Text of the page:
The work of Marie and Pierre Curies meant the beginning of a new era in physics and chemistry, and it gave powerful impetus to the research of radioactivity conducted by the contemporary and the new generation of scientists. In the following years, scientists found the rules of radioactive decay.
Marie also receives the credit for enabling the contemporary and the next generation of scientists to carry out experiments with fissile materials. Her daughter, Irène Joliot-Curie also owed her achievements to her mother's work and findings. Shared with her husband, Iréne received the Nobel Prize in Chemistry, in recognition of the discovery of artificial radiation in 1935. Based on these findings, James Chadwick discovered the existence of the neutron.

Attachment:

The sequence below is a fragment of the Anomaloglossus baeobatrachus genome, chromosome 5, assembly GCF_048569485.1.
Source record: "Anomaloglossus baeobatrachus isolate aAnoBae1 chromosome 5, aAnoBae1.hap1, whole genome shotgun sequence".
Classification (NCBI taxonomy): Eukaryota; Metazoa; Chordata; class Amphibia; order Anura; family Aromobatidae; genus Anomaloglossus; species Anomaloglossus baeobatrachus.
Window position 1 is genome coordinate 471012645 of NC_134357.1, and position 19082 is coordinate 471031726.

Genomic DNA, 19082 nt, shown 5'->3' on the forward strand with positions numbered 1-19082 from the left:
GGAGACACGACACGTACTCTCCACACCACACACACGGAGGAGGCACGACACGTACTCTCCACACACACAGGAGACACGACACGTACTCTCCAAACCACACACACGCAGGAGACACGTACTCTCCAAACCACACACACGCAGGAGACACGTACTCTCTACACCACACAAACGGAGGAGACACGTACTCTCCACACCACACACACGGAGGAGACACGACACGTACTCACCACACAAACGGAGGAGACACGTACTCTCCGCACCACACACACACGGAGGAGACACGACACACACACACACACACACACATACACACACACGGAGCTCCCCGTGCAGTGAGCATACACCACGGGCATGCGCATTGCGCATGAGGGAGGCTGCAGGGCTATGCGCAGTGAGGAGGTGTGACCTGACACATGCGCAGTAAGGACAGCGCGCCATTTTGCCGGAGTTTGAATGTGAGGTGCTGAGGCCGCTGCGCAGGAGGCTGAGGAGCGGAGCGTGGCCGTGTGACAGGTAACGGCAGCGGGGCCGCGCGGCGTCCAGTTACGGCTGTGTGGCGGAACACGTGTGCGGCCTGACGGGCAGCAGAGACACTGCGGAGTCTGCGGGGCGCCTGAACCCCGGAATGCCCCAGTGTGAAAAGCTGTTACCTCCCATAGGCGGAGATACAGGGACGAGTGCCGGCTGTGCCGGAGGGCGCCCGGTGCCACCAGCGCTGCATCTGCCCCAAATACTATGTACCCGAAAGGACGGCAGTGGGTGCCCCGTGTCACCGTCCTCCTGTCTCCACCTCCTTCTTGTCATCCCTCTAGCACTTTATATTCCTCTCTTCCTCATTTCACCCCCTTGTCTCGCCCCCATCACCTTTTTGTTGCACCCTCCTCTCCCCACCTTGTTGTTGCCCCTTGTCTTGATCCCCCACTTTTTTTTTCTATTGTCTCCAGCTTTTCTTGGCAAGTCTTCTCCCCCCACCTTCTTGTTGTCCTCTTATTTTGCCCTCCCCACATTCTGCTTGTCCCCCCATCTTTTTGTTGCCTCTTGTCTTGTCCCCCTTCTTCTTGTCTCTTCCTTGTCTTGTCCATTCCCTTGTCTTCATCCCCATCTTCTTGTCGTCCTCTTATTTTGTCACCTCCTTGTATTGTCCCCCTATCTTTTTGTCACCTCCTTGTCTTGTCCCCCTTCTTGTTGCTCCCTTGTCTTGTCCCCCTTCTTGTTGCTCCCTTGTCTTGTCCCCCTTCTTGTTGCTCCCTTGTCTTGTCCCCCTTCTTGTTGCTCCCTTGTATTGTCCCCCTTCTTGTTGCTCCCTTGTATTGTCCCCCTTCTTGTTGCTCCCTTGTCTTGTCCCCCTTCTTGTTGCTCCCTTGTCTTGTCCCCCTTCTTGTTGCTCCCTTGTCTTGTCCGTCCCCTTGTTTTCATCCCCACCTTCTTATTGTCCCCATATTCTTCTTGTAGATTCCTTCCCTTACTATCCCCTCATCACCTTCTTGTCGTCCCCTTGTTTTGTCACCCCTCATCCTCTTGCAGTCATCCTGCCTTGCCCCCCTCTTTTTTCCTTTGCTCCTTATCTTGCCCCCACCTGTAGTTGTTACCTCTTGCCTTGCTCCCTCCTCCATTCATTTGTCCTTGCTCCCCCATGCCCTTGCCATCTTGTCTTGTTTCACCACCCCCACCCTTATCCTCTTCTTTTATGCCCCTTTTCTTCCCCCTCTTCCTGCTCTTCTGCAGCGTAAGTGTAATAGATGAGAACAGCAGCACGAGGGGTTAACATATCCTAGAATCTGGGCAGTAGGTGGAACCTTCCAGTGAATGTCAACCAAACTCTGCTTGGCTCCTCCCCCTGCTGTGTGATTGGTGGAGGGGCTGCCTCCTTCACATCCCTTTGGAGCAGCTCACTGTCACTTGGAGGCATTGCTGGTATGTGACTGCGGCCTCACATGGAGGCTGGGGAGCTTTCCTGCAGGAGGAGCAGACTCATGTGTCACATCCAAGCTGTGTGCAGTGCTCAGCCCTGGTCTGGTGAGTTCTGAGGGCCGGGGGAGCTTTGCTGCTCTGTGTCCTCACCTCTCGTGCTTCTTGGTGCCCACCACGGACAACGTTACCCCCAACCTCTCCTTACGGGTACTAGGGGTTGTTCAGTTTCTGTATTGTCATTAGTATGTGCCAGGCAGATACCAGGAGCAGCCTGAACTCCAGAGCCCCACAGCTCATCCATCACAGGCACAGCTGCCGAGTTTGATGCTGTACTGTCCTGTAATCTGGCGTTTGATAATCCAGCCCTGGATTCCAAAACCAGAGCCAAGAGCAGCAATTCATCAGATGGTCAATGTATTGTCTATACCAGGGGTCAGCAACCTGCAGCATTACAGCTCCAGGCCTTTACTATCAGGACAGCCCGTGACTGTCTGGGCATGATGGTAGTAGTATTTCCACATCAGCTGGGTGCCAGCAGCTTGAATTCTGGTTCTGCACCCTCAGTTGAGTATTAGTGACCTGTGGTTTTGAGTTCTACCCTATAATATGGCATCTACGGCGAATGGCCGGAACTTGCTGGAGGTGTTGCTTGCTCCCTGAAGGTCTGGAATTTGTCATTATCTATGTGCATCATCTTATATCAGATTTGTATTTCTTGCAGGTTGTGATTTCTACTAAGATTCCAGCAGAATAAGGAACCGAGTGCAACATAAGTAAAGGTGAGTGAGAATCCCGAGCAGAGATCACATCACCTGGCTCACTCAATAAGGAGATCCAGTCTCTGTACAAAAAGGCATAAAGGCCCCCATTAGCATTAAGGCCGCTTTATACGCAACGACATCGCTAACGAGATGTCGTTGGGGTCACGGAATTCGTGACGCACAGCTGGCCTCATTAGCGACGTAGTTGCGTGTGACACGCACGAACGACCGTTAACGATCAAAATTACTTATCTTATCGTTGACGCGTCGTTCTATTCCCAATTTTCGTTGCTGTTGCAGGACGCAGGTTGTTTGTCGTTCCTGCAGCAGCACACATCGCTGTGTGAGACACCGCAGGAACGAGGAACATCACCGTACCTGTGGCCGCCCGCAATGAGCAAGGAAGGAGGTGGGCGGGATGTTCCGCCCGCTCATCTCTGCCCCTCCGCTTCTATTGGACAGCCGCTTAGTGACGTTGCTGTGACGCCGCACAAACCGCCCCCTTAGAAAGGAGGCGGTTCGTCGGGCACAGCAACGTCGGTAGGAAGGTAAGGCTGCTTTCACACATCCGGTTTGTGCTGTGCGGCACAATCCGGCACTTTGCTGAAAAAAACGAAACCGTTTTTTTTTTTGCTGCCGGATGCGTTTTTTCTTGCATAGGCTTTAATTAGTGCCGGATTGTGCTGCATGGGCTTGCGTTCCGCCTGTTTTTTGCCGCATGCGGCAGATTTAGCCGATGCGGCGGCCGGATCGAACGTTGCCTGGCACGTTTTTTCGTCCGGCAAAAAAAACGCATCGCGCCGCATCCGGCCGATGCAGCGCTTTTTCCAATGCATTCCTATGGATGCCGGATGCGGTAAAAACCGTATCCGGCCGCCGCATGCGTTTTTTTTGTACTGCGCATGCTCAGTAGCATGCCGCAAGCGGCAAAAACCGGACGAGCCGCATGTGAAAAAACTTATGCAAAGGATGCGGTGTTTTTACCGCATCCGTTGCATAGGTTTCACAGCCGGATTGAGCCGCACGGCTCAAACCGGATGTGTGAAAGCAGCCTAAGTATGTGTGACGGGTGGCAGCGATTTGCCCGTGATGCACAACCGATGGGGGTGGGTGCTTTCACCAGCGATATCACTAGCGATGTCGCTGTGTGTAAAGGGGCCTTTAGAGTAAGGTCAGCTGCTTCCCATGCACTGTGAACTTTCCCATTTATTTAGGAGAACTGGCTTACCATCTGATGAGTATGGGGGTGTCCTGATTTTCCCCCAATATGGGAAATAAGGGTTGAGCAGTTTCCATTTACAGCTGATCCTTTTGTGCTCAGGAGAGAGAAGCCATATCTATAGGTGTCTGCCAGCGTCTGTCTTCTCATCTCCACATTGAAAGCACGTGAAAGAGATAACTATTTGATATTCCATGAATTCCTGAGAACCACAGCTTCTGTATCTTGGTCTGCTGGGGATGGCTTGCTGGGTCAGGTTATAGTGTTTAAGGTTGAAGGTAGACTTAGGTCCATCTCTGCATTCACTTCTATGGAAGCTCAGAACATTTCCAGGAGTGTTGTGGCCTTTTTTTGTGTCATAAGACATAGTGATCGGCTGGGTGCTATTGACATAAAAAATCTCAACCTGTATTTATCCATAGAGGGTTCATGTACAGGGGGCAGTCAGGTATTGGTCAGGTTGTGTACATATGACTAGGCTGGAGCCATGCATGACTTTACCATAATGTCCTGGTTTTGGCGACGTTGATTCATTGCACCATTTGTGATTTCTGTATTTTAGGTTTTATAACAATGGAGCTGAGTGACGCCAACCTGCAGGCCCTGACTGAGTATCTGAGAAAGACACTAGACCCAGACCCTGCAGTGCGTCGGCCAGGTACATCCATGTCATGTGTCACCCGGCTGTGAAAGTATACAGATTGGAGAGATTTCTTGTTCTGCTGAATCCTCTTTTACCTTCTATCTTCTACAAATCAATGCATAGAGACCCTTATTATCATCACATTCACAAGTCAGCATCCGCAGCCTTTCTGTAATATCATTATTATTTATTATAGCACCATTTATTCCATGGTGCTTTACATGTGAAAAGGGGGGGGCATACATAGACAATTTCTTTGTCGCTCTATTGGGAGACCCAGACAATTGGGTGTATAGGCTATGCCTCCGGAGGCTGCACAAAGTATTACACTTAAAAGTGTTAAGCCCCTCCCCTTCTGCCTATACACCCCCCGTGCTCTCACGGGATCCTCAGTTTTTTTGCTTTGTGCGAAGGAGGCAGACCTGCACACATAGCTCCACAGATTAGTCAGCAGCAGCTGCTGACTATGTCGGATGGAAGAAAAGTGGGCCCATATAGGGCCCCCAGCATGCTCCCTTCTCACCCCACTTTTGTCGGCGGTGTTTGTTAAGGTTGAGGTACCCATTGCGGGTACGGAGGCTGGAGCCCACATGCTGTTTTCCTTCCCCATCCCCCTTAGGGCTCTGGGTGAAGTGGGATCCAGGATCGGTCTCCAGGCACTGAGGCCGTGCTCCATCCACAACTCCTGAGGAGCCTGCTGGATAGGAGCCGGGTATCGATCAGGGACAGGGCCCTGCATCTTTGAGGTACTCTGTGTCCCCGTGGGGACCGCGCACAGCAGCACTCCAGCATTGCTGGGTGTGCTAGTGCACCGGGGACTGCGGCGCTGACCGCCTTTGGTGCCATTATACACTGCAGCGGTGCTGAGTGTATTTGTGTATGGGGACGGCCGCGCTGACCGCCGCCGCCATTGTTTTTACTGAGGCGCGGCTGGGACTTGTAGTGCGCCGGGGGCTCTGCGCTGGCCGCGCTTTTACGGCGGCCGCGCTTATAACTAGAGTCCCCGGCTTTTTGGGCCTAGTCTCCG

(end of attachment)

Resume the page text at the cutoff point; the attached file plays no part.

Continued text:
Madame Curie's work encouraged the medical application of radium to cure tumours.
In honour of the Curies, the non-SI measurement unit of radioactivity was named curie (Ci). Originally, one curie was equal to radioactivity of one gram of radium-226. Curium, a synthetic chemical element with the symbol Cm and atomic number 96, as well as three radioactive minerals, sklodowskite, and cuprosklodowskite were also named after them.